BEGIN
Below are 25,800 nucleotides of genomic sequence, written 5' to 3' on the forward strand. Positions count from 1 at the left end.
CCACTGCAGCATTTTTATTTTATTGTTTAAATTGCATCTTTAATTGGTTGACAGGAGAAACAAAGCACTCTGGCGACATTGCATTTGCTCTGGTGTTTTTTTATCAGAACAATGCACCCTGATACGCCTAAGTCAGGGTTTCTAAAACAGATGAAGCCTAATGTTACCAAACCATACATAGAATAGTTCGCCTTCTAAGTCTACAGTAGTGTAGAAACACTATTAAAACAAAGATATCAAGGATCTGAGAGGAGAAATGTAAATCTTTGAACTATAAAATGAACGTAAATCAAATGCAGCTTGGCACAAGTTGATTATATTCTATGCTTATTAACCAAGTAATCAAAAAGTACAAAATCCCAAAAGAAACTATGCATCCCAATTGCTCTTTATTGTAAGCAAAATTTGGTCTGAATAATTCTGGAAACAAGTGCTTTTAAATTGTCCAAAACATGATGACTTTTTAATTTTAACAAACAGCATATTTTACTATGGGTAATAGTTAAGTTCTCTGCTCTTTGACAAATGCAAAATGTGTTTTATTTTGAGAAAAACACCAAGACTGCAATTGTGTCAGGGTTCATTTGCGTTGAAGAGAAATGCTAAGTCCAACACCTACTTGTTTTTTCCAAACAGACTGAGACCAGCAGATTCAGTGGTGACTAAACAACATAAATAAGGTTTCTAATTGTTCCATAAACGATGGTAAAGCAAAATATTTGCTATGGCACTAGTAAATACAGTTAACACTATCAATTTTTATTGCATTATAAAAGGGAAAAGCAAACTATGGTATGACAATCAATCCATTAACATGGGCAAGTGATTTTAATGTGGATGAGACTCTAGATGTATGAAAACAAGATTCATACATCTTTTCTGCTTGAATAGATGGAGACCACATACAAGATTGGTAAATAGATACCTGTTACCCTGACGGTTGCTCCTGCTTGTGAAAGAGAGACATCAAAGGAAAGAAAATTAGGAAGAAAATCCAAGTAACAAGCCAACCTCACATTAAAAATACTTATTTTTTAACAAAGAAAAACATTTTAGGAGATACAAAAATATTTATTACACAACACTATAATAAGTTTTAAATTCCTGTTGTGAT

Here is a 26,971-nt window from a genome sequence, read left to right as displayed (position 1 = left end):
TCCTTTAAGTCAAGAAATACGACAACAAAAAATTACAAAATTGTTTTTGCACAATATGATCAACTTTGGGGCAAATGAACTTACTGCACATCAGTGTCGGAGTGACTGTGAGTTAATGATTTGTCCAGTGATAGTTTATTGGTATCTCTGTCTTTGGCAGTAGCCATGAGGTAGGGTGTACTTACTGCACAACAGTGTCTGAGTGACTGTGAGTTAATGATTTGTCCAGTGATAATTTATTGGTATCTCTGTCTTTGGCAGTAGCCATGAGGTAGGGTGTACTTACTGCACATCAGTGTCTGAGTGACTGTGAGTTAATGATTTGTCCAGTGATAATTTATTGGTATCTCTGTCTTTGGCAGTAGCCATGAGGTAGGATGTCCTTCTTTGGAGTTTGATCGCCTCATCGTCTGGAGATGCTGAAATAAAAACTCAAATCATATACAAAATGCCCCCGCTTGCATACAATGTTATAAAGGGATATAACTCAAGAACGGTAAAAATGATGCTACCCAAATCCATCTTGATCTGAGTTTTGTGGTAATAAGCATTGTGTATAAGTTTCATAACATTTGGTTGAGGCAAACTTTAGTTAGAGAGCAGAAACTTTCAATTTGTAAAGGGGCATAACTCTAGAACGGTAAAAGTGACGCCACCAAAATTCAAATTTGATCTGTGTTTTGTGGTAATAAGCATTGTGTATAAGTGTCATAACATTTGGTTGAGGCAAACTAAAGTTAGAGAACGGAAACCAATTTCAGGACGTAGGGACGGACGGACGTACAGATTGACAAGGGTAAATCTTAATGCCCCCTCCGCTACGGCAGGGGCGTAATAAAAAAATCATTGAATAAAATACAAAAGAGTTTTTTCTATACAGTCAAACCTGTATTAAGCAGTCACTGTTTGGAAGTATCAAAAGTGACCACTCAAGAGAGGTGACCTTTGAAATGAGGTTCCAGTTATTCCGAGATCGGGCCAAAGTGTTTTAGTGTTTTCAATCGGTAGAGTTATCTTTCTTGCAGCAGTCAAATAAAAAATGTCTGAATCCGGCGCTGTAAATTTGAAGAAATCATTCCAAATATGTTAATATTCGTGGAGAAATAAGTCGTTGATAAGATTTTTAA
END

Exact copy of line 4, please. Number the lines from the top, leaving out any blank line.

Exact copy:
TCCTTTAAGTCAAGAAATACGACAACAAAAAATTACAAAATTGTTTTTGCACAATATGATCAACTTTGGGGCAAATGAACTTACTGCACATCAGTGTCGGAGTGACTGTGAGTTAATGATTTGTCCAGTGATAGTTTATTGGTATCTCTGTCTTTGGCAGTAGCCATGAGGTAGGGTGTACTTACTGCACAACAGTGTCTGAGTGACTGTGAGTTAATGATTTGTCCAGTGATAATTTATTGGTATCTCTGTCTTTGGCAGTAGCCATGAGGTAGGGTGTACTTACTGCACATCAGTGTCTGAGTGACTGTGAGTTAATGATTTGTCCAGTGATAATTTATTGGTATCTCTGTCTTTGGCAGTAGCCATGAGGTAGGATGTCCTTCTTTGGAGTTTGATCGCCTCATCGTCTGGAGATGCTGAAATAAAAACTCAAATCATATACAAAATGCCCCCGCTTGCATACAATGTTATAAAGGGATATAACTCAAGAACGGTAAAAATGATGCTACCCAAATCCATCTTGATCTGAGTTTTGTGGTAATAAGCATTGTGTATAAGTTTCATAACATTTGGTTGAGGCAAACTTTAGTTAGAGAGCAGAAACTTTCAATTTGTAAAGGGGCATAACTCTAGAACGGTAAAAGTGACGCCACCAAAATTCAAATTTGATCTGTGTTTTGTGGTAATAAGCATTGTGTATAAGTGTCATAACATTTGGTTGAGGCAAACTAAAGTTAGAGAACGGAAACCAATTTCAGGACGTAGGGACGGACGGACGTACAGATTGACAAGGGTAAATCTTAATGCCCCCTCCGCTACGGCAGGGGCGTAATAAAAAAATCATTGAATAAAATACAAAAGAGTTTTTTCTATACAGTCAAACCTGTATTAAGCAGTCACTGTTTGGAAGTATCAAAAGTGACCACTCAAGAGAGGTGACCTTTGAAATGAGGTTCCAGTTATTCCGAGATCGGGCCAAAGTGTTTTAGTGTTTTCAATCGGTAGAGTTATCTTTCTTGCAGCAGTCAAATAAAAAATGTCTGAATCCGGCGCTGTAAATTTGAAGAAATCATTCCAAATATGTTAATATTCGTGGAGAAATAAGTCGTTGATAAGATTTTTAA